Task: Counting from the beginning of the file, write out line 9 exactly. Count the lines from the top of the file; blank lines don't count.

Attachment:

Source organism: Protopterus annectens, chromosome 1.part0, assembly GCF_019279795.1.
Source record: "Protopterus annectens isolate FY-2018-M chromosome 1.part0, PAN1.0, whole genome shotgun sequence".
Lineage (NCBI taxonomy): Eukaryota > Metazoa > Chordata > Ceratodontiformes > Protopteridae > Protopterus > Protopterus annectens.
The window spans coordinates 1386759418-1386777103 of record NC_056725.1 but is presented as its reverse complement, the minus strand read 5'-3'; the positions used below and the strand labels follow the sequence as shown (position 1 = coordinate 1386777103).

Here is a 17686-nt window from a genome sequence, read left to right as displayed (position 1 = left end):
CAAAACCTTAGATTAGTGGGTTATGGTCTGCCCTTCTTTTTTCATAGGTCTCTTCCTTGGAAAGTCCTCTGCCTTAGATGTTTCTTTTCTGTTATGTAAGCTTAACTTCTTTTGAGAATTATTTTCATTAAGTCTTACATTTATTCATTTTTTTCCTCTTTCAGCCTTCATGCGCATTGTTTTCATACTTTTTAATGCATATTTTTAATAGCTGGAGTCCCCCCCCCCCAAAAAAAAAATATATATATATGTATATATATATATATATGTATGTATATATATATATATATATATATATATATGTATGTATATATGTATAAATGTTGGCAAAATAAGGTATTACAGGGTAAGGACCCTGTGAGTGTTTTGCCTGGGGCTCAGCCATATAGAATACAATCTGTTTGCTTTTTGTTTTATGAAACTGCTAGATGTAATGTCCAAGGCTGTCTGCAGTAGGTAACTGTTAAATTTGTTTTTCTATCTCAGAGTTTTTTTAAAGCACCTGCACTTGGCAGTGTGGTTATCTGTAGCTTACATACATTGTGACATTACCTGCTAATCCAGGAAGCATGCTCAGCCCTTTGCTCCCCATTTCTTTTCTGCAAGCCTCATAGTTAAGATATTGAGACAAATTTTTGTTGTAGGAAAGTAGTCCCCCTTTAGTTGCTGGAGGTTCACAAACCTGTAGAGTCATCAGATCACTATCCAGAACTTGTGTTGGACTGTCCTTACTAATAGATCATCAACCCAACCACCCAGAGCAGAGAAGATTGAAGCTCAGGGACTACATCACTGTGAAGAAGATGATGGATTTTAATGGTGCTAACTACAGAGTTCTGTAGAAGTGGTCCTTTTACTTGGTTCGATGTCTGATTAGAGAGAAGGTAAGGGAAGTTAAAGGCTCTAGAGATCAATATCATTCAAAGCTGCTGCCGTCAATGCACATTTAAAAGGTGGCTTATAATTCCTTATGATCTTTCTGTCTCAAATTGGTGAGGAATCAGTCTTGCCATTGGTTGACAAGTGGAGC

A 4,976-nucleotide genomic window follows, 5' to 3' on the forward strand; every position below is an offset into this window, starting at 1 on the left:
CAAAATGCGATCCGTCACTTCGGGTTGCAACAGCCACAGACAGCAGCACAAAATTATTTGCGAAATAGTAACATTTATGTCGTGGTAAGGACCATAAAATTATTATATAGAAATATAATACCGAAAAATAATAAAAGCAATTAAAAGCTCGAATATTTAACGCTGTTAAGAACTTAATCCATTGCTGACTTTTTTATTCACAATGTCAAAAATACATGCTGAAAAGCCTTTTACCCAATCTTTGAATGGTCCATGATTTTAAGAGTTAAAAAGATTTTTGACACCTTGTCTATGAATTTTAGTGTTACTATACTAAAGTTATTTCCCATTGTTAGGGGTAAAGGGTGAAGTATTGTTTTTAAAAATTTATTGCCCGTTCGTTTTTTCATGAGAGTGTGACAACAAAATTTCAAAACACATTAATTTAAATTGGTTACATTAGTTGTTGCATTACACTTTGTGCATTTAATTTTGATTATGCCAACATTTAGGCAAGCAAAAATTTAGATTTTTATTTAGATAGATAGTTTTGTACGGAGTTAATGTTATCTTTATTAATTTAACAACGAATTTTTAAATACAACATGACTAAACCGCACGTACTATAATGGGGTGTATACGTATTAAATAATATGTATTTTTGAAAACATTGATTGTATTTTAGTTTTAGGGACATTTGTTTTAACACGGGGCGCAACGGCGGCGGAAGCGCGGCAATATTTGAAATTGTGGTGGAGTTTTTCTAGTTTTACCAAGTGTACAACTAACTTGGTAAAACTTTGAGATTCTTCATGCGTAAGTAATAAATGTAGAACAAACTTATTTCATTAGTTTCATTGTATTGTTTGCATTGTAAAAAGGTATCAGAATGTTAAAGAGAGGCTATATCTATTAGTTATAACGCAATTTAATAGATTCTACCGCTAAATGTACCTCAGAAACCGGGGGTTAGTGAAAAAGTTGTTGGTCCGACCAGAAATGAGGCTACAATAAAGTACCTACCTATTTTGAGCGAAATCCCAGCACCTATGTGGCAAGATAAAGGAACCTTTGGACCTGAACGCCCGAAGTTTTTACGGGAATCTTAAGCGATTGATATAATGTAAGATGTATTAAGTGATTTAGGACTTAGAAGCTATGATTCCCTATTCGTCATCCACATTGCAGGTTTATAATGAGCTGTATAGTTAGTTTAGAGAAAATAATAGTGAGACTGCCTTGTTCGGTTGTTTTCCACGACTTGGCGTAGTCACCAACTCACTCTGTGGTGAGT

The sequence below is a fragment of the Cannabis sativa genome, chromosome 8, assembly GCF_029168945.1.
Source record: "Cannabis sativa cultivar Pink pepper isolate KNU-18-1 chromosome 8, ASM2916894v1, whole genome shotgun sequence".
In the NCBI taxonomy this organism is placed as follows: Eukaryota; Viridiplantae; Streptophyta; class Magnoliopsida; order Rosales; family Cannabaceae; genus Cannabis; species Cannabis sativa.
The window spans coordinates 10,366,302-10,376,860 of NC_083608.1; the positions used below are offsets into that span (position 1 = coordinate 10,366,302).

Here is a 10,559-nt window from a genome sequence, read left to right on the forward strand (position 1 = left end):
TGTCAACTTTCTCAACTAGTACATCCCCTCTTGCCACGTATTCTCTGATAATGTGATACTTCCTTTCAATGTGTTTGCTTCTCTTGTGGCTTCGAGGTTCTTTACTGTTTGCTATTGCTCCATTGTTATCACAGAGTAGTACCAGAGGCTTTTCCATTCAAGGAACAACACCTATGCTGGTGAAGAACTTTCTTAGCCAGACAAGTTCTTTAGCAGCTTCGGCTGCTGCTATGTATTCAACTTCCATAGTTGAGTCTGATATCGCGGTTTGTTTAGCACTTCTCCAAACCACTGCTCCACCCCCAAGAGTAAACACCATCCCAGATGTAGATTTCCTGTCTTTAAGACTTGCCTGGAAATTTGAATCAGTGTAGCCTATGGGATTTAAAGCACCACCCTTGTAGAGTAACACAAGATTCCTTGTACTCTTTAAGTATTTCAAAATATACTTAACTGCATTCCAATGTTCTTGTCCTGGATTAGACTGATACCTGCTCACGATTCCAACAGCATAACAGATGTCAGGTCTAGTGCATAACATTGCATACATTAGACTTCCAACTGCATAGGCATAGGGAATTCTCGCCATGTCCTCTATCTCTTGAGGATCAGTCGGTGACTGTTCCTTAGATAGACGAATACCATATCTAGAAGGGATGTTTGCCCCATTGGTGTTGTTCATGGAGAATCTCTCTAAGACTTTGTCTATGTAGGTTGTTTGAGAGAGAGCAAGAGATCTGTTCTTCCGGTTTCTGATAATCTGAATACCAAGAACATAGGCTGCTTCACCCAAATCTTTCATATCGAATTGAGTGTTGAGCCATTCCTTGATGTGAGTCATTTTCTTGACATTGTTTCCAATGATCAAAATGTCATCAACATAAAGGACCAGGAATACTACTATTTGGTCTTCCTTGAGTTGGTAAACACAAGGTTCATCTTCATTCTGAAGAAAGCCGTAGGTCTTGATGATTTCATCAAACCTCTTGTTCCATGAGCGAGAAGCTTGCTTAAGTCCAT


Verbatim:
The sequence below is a fragment of the Cannabis sativa genome, chromosome 8, assembly GCF_029168945.1.